HK Museum of Art takes you back in time

PUBLISHED : Friday, 29 January, 2010, 12:00am
UPDATED : Friday, 29 January, 2010, 12:00am

Ah, Canton. The word evokes a sumptuous realm of oriental exotica. The city will be called Guangzhou again one day, but right now we're still in the 18th and 19th centuries - it's the heyday of Europeans' colonial adventurism and blatant Latinising of foreign place names.

But time is pressing and we'd better get moving.

Welcome, ladies and gentlemen! I'm the Hong Kong Museum of Art and will be your guide. Let's begin our journey. An ancient port city on the Pearl River some 120km northwest of Hong Kong, Canton is regarded as the 'London of the East' by the many European merchants who have frequented this splendid city since the late 17th century.

They intend the comparison as a compliment, obviously. Still, Canton has little resemblance to a rain-lashed, fog-bound, grimy city where straitlaced, melancholic residents brood over cups of tea, imported from China, where else?.

No, sir, life in this prosperous Asian city during its halcyon days from 1757 to 1842, when Canton enjoyed a monopoly in China on foreign trade, is a vibrant cavalcade - an exotic medley of sights and sounds and tastes. Whether you arrive as a travelling sightseer or a hard-nosed merchant, you'll find much here marvel at.

On your left are examples of neoclassical European architecture rubbing shoulders with exquisite Chinese pagodas. On your right are splendid Dutch, British and Portuguese galleons and merchant ships among Chinese junks and barges plying the Pearl River.

It's regrettable we can't take pictures, but photography hasn't been invented yet. Instead, for a taste of rich period detail, immerse yourself in exquisite contemporary oil paintings, watercolours, prints and sketches. They depict the bustle of daily life and panoramic cityscapes in all their lavish particulars.

Let's not forget the markets. Canton is a labyrinthine warren of streets, alleys, promenades and thoroughfares where warehouses, retail stores, family shops, open-air bazaars and curbside stalls ply their wares.

Everything that contemporary citizens of the world crave is to be had here. The finest products of the Occident mingle with the treasures of the Orient, bought, traded and bartered ceaselessly with fervid banter. Fortunes are made - and sometimes lost. The language barrier between the natives and the Dutch, Swedish, Prussian, English, Portuguese traders is surpassed with the idiosyncratic Pidgin English locals have invented for the foreigners' benefit.

Canton is dominated by the Thirteen Hongs, or Factories. Several of these local manufacturers bear auspicious names such as Factory of Tranquility and Precious and Prosperous Factory and occupy two- and three-story buildings on the riverfront. Notice their Eurasian architecture. Constructed of white or beige low-fired bricks, their external walls are covered with neoclassical elements, topped with a greyish white or brick-red tile roof. Windows are framed in teak wood.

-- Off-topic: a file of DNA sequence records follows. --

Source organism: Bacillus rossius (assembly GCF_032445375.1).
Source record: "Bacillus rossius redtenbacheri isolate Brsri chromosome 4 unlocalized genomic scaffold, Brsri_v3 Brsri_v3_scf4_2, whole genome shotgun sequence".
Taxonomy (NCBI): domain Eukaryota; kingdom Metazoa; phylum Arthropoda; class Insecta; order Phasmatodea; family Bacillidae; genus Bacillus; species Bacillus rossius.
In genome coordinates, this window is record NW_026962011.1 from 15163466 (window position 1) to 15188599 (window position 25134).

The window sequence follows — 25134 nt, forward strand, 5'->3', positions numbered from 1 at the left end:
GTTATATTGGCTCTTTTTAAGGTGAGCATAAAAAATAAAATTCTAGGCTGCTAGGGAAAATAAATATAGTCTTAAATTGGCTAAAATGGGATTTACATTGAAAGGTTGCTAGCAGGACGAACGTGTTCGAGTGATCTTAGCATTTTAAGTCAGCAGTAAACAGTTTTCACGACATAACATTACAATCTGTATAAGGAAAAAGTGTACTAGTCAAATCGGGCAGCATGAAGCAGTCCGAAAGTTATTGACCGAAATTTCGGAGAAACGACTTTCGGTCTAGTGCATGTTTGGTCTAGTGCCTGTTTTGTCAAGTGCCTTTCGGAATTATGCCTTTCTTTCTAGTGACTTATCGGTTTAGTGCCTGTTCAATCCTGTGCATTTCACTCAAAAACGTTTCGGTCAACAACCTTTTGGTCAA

Whereas the exterior of many a building sports Western elegance, their interior follows traditional Cantonese design: a narrow lot punctuated by small courtyards.

In Chinese shop-houses, ground floors contain warehouses, offices and the sleeping quarters of valets, servants and labourers. Upstairs, on the second and third floors, merchants and their families live in elegant residences serviced by maids and butlers. The factories offer lodgings to visiting traders. Note, however, that the d?cor and amenities of the factories vary. The Imperial Factory is allegedly quite bare, even such basics as mirrors, soap and towels are said to be missing. The British East India Company's New English Factory, meanwhile, offers opulence in spades with its huge chandeliers, broad internal staircase, large verandahs, lavish dining hall, library and billiard room.

A word of caution: overstaying your welcome in Canton will incur penalties. Under Chinese law, foreigners who overstay their official permits will be carted off to Macao for the off-season months. But local authorities generally turn a blind eye to such transgressions.

Any questions? Very well then; now, off we go on our sightseeing tour of the city and the surrounding Pearl River Delta.

We'll visit attractions and historic monuments: landmarks, pagodas, ports and forts. All these have been immortalised on oil and watercolour paintings, and etched or painted on trade commodities such as silverware, ceramics, lacquers and handheld fans.

Canton also boasts a fine international cuisine, including oysters from Macau, Bombay duck (a dried fish from Bombay), bird's nest from Southeast Asia, dates from Nanking, and frogs from Canton.

One more thing: during their stay in the city, foreigners are confined to The Square (right in front of the factories), the Sea-Screen Temple at Honan, villas of Hong merchants and the Pearl River.

For all trips outside the factories' perimeters, foreigners must be accompanied by a Chinese translator. So please never wander off by yourself.

If by any chance you're called a fan kwae (foreign devil in the southern Chinese dialect) to your face by a local, do not retaliate, but rather turn tail and beat it.

Now, enjoy your stay!